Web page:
Tag Archives: modernism

BRUTALISTS IN LEGOLAND!

You, savvy reader, are probably a fan of architecture. If not of architecture in and of itself, then perhaps as an extension of being a fan of design. Or at the very least you appreciate architecture, after all, you most likely live in a building. 

Maybe you are an architecture tourist — an “architourist” — who seeks out contemporary, architecturally significant buildings on your globe-spanning travels. Such that when you visit, say, Barcelona, you get excited about going to take a look at the Torre Agbar, designed by Jean Nouvel, whereas the package tourist hordes are bee-lining for the popular cathedrals like Gaudi’s Sagrada Familia.

You may have even read a few books about architecture. These books are not just enormously heavy coffee-table tomes filled with beautiful photos of great buildings, but rather books filled with texts, long-form prose about architecture, books with actual chapters that require actual reading. Books like the excellent and amusing  “From Bauhaus to Our House” by Tom Wolfe.  

You may even be a fan of specific architectural design styles and movements: Modernism, International Style, Googie, Mid-Century Modern, Art Deco, the aforementioned Bauhaus, and Brutalism. These mean something to you. Or at least you’ve heard of them.

There’s also a possibility you like Legos.

The person who runs the Instagram account @brutsinlego is a lover of Legos, is a fan of architecture, is a fan (we presume) of Brutalist architecture, in all its minimalist, fortress-like, gray-concrete socialist-tinged glory.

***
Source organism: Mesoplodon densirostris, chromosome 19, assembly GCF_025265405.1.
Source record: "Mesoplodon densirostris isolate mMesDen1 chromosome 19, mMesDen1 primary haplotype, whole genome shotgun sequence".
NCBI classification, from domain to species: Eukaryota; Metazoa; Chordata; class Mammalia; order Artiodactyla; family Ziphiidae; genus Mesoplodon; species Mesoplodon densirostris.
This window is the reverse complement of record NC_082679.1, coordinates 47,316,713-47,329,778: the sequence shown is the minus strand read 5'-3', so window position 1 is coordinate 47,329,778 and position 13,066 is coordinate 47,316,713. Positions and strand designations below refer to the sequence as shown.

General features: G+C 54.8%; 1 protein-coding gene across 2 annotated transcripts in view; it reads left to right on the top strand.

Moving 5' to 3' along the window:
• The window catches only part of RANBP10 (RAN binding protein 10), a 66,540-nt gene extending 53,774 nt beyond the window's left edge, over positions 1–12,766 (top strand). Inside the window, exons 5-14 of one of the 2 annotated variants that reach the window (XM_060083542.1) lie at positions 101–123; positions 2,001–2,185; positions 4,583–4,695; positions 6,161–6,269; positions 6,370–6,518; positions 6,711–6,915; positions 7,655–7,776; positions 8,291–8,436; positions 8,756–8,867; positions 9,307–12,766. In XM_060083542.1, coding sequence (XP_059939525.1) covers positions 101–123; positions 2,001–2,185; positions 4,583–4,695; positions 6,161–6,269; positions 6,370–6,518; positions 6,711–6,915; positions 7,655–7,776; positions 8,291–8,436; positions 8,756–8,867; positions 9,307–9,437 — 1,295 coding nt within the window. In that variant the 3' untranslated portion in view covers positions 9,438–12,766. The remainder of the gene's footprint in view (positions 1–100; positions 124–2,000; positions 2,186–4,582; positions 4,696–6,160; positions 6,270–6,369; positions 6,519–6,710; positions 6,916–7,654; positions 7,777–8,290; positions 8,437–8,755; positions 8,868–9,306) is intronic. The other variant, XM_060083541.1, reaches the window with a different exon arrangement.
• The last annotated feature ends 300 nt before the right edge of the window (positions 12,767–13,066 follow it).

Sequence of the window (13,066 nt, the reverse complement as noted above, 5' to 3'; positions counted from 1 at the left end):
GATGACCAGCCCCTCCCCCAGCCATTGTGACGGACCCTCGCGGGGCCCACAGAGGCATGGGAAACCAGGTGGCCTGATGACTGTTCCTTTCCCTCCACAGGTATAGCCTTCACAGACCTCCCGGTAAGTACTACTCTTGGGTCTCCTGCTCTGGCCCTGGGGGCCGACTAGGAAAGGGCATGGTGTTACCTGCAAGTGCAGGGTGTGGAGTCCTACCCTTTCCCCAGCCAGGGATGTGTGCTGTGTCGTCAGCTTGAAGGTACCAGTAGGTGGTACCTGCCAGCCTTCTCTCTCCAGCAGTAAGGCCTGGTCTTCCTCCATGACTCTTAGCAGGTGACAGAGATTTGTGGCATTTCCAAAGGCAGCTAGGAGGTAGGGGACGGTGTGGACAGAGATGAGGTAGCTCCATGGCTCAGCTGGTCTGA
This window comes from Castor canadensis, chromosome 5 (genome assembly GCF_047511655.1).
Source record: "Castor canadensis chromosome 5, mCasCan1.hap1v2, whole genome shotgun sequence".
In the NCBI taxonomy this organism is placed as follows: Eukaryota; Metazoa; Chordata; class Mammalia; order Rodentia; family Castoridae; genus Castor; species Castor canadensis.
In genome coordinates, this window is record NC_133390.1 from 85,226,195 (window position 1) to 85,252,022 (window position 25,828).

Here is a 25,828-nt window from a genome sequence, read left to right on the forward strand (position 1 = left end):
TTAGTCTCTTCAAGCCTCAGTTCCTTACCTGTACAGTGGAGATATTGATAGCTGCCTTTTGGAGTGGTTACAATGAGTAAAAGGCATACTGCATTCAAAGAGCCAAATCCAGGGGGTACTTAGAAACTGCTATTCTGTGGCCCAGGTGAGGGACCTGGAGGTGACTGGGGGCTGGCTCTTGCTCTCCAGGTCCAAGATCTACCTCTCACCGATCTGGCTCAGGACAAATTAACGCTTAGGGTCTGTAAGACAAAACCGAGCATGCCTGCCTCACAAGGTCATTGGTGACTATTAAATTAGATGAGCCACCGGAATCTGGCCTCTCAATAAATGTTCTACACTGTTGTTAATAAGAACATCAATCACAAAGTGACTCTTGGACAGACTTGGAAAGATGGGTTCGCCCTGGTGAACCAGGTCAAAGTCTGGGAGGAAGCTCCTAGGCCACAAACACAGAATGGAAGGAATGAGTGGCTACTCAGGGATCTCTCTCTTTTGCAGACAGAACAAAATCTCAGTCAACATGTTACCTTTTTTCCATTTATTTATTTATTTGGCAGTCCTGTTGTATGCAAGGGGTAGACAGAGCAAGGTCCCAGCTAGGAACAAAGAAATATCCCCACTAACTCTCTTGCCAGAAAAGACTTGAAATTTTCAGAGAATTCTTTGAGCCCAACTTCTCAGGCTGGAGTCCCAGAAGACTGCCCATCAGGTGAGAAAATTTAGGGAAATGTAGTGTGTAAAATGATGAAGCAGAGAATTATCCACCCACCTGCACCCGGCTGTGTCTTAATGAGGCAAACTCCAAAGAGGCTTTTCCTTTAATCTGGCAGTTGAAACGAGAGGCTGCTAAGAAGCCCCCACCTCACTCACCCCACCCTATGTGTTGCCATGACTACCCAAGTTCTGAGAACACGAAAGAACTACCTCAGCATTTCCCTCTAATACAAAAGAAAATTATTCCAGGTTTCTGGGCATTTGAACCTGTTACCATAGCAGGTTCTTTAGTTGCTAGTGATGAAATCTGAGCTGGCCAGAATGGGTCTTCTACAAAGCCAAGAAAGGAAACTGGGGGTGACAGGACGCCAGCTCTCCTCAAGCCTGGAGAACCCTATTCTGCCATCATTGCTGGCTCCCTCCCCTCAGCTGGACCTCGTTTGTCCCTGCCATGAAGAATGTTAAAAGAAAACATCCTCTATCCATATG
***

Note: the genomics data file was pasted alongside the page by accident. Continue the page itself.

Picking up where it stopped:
And now we are a fan of him and his Insta account, which is devoted to showcasing the small Lego constructions he and his children make of famous Brutalist buildings around the world.

A small sample of these is posted here for your delight and review.

ARCHITORTURE: WHEN DESIGN WENT GOOGIE-EYED

Architectural styles are subject to the tastes, fashion and trends of a given era. Some architecture stands the test of time. Some age less gracefully and can quickly, embarassingly look dated. Sometimes these become the targets of aesthetic derision, only to become “re-discovered” and re-appreciated decades later and once again deemed “cool.”

The futuristic “Googie” architecture of the 1960s is one example. It is both loved and loathed, but its historical significance cannot be overlooked, especially as time passes and surviving examples of it become scarcer and more fondly familiar landmarks. 

Many examples of Googie can be found throughout Los Angeles and Southern California in the form of homes, diners, motels, gas stations, and car washes, like the one pictured here in Santa Monica. The car wash, that essential feature of L.A. car culture, was especially prone to expressions of Googie style.

Googie originated in Southern California, where it was influenced by the emerging space age, jet travel and ever more reliance on the car in the American post-War era. The style is a modern architectural offshoot of Futurism and part of the American Mid-Century Modern style.

 

In Berlin … The Vintage Modern Entrance to the Staatsbibliothek Berlin

Pictured below is the entrance to the Staatsbibliothek zu Berlin building, or Berlin State Library, in the German capital. The building is a sprawling piece of post-war architectural modernism by architects Hans Scharoun and Edgar Wisniewski. It’s an architectural landmark that’s a bit under-appreciated compared to Berlin’s other, more famous and iconic structures. The library is aging — some parts not as handsomely as others — and thus undergoing some renovation, as the photos attest. The massive library is captured beautifully on film as one of the principal settings of German director Wim Wenders’ classic 1980s movie “Wings of Desire.” See film clip below.

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